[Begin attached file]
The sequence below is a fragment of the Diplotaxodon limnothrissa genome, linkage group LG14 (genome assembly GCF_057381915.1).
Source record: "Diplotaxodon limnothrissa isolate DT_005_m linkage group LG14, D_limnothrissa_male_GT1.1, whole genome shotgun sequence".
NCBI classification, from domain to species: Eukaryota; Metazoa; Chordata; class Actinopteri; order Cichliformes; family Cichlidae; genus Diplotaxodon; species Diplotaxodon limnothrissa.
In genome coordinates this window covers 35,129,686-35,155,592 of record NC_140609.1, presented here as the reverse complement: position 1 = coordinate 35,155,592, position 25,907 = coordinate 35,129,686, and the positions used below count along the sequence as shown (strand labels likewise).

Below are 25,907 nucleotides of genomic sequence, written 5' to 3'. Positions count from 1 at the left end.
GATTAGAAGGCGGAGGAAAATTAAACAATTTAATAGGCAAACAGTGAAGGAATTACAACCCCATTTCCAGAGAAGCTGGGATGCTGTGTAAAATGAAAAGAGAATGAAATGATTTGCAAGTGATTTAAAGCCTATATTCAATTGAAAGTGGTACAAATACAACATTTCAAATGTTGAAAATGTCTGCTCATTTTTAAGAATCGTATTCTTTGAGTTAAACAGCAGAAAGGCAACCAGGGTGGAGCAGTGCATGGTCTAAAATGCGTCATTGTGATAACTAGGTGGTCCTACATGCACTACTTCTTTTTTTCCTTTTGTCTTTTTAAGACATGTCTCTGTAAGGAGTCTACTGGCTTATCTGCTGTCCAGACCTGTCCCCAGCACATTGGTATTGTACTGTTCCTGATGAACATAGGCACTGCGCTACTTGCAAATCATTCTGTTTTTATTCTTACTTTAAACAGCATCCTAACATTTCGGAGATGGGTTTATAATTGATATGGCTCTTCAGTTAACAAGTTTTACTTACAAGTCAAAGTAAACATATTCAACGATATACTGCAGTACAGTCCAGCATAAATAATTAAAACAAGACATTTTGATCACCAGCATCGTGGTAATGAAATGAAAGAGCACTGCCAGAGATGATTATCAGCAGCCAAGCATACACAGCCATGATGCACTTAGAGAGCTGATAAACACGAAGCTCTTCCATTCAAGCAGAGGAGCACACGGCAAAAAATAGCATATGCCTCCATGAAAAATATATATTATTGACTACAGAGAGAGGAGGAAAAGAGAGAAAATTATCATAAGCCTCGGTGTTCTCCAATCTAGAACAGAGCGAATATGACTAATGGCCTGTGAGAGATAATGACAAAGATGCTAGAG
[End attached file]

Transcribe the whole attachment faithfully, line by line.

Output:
The sequence below is a fragment of the Diplotaxodon limnothrissa genome, linkage group LG14 (genome assembly GCF_057381915.1).
Source record: "Diplotaxodon limnothrissa isolate DT_005_m linkage group LG14, D_limnothrissa_male_GT1.1, whole genome shotgun sequence".
NCBI classification, from domain to species: Eukaryota; Metazoa; Chordata; class Actinopteri; order Cichliformes; family Cichlidae; genus Diplotaxodon; species Diplotaxodon limnothrissa.
In genome coordinates this window covers 35,129,686-35,155,592 of record NC_140609.1, presented here as the reverse complement: position 1 = coordinate 35,155,592, position 25,907 = coordinate 35,129,686, and the positions used below count along the sequence as shown (strand labels likewise).

Below are 25,907 nucleotides of genomic sequence, written 5' to 3'. Positions count from 1 at the left end.
GATTAGAAGGCGGAGGAAAATTAAACAATTTAATAGGCAAACAGTGAAGGAATTACAACCCCATTTCCAGAGAAGCTGGGATGCTGTGTAAAATGAAAAGAGAATGAAATGATTTGCAAGTGATTTAAAGCCTATATTCAATTGAAAGTGGTACAAATACAACATTTCAAATGTTGAAAATGTCTGCTCATTTTTAAGAATCGTATTCTTTGAGTTAAACAGCAGAAAGGCAACCAGGGTGGAGCAGTGCATGGTCTAAAATGCGTCATTGTGATAACTAGGTGGTCCTACATGCACTACTTCTTTTTTTCCTTTTGTCTTTTTAAGACATGTCTCTGTAAGGAGTCTACTGGCTTATCTGCTGTCCAGACCTGTCCCCAGCACATTGGTATTGTACTGTTCCTGATGAACATAGGCACTGCGCTACTTGCAAATCATTCTGTTTTTATTCTTACTTTAAACAGCATCCTAACATTTCGGAGATGGGTTTATAATTGATATGGCTCTTCAGTTAACAAGTTTTACTTACAAGTCAAAGTAAACATATTCAACGATATACTGCAGTACAGTCCAGCATAAATAATTAAAACAAGACATTTTGATCACCAGCATCGTGGTAATGAAATGAAAGAGCACTGCCAGAGATGATTATCAGCAGCCAAGCATACACAGCCATGATGCACTTAGAGAGCTGATAAACACGAAGCTCTTCCATTCAAGCAGAGGAGCACACGGCAAAAAATAGCATATGCCTCCATGAAAAATATATATTATTGACTACAGAGAGAGGAGGAAAAGAGAGAAAATTATCATAAGCCTCGGTGTTCTCCAATCTAGAACAGAGCGAATATGACTAATGGCCTGTGAGAGATAATGACAAAGATGCTAGAG